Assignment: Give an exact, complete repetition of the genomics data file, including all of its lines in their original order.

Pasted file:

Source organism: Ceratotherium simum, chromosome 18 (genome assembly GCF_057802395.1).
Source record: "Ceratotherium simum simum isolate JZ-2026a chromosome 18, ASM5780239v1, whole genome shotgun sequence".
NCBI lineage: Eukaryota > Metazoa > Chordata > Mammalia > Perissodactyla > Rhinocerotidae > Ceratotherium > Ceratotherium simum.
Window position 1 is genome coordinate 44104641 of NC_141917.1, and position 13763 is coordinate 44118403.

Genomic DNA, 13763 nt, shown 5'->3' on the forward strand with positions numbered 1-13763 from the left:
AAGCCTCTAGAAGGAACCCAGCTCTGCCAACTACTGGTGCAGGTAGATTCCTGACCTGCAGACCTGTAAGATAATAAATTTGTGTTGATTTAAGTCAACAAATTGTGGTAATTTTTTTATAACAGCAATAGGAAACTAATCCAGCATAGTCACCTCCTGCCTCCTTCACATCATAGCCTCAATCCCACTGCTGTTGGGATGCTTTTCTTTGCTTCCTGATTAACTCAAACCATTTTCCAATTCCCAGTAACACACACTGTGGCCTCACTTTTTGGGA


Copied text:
Source organism: Ceratotherium simum, chromosome 18 (genome assembly GCF_057802395.1).
Source record: "Ceratotherium simum simum isolate JZ-2026a chromosome 18, ASM5780239v1, whole genome shotgun sequence".
NCBI lineage: Eukaryota > Metazoa > Chordata > Mammalia > Perissodactyla > Rhinocerotidae > Ceratotherium > Ceratotherium simum.
Window position 1 is genome coordinate 44104641 of NC_141917.1, and position 13763 is coordinate 44118403.

Genomic DNA, 13763 nt, shown 5'->3' on the forward strand with positions numbered 1-13763 from the left:
AAGCCTCTAGAAGGAACCCAGCTCTGCCAACTACTGGTGCAGGTAGATTCCTGACCTGCAGACCTGTAAGATAATAAATTTGTGTTGATTTAAGTCAACAAATTGTGGTAATTTTTTTATAACAGCAATAGGAAACTAATCCAGCATAGTCACCTCCTGCCTCCTTCACATCATAGCCTCAATCCCACTGCTGTTGGGATGCTTTTCTTTGCTTCCTGATTAACTCAAACCATTTTCCAATTCCCAGTAACACACACTGTGGCCTCACTTTTTGGGA